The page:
My impression of the Hebridean itineraries is that they are on the less-active side and can therefore be left to later.  [As compared to: #1 walking the Camino de Santiago, which we did a few years ago but probably couldn't do now; #2 a Backroads or VBT hiking tour of Iceland or Portugal, which we have scheduled for this year and next; 3# an ocean cruise with heavily packed daily shore excursions planned by yours truly trying to fit into one day everything Rick Steves says you should see in a week; and #4 a river cruise with daily excursions [planned by reasonable people] included in the fare.]  My assumption is that Hebridean resembles #4 above.  Correct?

 

[The itineraries do fit our current focus on in-depth exploration of an area, rather than the typical large ship itinerary that only calls at mega-ports that can handle mega-ships.]

 

Second issue is dress code.  We do not wear jeans or shorts, but on the other hand I don't own a tux and DW doesn't want to pack the equivalent type of women's outfits.  Would we fit in if the most I pack is polo shirts and a sport coat?  Or do I need to bring the navy Brooks Brothers suit? [and DW pack accordingly in both cases]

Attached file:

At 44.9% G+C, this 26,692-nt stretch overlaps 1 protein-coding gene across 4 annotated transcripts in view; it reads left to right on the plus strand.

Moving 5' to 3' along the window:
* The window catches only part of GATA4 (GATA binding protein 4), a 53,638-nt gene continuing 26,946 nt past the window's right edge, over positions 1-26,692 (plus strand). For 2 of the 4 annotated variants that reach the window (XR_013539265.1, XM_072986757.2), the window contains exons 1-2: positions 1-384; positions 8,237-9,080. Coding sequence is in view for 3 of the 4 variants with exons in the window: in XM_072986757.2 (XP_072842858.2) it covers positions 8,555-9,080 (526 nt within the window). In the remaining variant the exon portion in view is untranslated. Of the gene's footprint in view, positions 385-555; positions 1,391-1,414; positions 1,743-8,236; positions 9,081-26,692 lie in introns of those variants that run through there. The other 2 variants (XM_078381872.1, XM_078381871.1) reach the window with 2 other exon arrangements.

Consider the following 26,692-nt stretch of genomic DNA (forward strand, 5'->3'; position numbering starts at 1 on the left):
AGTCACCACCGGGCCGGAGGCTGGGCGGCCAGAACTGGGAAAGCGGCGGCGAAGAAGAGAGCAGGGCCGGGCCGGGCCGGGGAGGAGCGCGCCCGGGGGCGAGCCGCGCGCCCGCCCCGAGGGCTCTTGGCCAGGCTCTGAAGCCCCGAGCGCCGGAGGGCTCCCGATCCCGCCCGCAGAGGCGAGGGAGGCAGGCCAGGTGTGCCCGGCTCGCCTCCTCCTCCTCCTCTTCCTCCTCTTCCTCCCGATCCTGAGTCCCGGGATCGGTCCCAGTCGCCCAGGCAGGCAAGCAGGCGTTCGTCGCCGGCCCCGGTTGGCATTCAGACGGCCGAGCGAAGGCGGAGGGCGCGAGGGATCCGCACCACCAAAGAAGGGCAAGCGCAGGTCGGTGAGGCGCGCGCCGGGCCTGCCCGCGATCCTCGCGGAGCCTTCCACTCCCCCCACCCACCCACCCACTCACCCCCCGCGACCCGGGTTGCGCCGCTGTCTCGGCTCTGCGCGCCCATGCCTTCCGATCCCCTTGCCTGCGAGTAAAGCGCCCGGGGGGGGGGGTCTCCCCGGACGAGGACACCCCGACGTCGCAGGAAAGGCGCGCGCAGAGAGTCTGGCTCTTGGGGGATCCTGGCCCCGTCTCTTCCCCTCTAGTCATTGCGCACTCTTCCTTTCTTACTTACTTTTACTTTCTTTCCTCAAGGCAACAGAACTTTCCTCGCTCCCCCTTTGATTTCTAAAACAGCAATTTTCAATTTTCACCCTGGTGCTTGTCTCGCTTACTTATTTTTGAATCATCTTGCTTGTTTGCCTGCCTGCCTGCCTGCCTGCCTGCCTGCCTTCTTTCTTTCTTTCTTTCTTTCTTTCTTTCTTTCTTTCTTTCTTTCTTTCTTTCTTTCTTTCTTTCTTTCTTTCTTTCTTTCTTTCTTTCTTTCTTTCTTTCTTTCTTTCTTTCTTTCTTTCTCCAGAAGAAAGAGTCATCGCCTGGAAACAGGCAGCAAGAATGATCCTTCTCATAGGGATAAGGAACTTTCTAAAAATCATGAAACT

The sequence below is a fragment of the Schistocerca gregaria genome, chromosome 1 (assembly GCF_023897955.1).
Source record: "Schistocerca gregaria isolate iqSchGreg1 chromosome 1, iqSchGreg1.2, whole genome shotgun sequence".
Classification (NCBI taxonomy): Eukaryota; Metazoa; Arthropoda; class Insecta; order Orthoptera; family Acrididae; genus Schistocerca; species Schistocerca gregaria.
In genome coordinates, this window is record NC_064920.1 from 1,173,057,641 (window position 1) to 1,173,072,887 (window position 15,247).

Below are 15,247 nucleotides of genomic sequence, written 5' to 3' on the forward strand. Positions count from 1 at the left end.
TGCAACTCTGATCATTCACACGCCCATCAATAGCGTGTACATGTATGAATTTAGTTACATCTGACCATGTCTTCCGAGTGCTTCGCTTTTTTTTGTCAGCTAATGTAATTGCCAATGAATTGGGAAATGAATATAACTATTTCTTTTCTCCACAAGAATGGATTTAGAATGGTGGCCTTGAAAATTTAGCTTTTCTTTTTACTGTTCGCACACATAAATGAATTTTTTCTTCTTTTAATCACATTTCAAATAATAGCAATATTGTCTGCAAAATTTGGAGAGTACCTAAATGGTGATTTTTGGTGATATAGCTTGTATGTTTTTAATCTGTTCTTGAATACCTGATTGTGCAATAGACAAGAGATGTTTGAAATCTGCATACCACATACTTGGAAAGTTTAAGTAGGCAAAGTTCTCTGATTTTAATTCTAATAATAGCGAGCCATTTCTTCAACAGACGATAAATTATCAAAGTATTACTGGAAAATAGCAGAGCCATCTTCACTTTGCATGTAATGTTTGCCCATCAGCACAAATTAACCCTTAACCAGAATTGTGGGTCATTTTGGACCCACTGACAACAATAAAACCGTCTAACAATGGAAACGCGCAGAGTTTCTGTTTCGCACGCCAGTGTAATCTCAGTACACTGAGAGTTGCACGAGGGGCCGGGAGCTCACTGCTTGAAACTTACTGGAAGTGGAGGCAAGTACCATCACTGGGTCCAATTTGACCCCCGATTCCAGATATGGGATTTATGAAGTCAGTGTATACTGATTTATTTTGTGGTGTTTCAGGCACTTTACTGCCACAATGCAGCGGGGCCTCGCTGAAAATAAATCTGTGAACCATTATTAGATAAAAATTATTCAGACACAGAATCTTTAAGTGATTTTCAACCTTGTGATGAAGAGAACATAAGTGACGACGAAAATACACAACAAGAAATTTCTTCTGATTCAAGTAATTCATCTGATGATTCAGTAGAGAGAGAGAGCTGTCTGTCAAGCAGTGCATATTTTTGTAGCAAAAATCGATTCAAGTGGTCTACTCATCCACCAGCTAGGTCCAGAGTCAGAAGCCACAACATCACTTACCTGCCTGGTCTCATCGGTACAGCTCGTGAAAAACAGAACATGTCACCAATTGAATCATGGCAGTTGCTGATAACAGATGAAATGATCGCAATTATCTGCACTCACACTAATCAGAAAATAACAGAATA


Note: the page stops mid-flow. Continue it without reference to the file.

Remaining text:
Third issue is the one you started with: whisky.  I have tried my best to like Scotland's distilled products, but no go.  OTOH I do love gin and tonic, especially with the newer trend of bespoke gins and FeverTree tonic pairings.  [And wine]  Will I fit in, or is it:  whisky or Ugly American?

 

Which also brings up: food and wine.  Is the food as good as the brochure pictures imply?  And is the included wine its equal?

 

Finally: the ship.  Hebridean Princess was built as a car ferry in 1964 and was turned into a luxury coastal cruise ship in 1997.  How is she holding up against more modern competition?  And is the owner stable [I see references to common ownership with Swan Hellenic and Voyages of Discovery, both of which are no longer with us.]